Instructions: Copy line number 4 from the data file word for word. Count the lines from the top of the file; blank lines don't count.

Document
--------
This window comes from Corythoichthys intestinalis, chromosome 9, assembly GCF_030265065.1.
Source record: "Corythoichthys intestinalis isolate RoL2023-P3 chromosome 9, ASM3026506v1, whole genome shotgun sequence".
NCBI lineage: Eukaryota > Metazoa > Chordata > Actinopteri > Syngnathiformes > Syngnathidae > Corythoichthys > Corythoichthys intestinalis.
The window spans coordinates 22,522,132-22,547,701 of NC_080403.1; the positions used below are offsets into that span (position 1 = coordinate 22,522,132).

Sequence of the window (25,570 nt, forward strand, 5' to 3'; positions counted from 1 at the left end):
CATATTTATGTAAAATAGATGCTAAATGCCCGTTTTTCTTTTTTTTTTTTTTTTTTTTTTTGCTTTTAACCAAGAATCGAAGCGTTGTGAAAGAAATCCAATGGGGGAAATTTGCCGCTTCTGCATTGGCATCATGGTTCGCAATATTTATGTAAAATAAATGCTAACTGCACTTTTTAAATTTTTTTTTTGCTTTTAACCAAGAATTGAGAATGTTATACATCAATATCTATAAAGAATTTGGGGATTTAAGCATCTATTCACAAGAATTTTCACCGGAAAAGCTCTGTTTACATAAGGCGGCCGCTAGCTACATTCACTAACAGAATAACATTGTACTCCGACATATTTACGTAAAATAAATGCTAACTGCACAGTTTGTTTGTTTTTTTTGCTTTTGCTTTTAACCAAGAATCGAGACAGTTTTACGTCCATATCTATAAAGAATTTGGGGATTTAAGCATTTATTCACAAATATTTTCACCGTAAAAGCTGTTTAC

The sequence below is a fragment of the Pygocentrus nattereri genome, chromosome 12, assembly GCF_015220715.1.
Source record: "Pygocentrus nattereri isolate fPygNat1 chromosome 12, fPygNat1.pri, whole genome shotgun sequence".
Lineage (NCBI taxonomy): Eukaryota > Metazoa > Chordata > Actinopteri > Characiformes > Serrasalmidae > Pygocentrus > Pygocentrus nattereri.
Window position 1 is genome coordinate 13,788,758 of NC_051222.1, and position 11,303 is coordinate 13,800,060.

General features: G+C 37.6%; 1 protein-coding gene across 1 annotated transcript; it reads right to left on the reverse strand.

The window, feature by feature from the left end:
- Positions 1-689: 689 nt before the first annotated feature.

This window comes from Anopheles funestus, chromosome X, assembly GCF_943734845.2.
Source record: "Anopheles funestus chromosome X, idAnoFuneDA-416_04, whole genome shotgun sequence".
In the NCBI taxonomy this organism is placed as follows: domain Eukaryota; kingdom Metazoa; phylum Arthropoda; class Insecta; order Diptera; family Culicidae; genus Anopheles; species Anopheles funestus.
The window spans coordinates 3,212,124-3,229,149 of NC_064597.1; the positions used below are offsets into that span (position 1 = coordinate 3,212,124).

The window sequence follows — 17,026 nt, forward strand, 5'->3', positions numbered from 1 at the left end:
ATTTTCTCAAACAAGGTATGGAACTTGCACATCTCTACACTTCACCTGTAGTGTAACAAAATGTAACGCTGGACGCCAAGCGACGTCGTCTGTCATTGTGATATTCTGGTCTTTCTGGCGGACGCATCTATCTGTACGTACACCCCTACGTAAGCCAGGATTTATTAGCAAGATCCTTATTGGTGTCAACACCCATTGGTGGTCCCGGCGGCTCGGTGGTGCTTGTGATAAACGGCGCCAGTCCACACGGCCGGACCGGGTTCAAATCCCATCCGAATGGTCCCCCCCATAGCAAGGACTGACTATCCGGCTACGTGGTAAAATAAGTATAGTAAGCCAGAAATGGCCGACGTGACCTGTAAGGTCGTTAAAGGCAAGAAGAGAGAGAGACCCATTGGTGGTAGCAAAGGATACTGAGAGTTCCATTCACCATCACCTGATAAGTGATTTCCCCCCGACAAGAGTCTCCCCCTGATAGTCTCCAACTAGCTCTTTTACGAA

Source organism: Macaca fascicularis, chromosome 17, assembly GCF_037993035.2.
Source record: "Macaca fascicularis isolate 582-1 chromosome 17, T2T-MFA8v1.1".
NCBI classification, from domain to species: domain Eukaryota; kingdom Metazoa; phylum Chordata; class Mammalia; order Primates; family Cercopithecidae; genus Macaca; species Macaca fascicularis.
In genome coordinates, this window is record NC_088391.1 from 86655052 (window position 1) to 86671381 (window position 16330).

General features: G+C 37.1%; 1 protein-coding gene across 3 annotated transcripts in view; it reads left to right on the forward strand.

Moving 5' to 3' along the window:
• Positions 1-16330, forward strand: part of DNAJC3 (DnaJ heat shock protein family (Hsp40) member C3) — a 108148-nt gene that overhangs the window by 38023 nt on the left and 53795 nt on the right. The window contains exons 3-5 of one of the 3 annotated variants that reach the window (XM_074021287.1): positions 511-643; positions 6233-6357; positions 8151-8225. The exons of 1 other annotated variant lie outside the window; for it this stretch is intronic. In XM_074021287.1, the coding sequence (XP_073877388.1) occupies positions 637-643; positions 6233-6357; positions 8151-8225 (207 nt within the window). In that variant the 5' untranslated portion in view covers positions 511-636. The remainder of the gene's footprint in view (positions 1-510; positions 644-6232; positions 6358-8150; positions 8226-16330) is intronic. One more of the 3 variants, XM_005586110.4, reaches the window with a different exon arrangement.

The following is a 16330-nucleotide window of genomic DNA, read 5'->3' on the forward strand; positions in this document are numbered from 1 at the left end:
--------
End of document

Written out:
The window spans coordinates 22,522,132-22,547,701 of NC_080403.1; the positions used below are offsets into that span (position 1 = coordinate 22,522,132).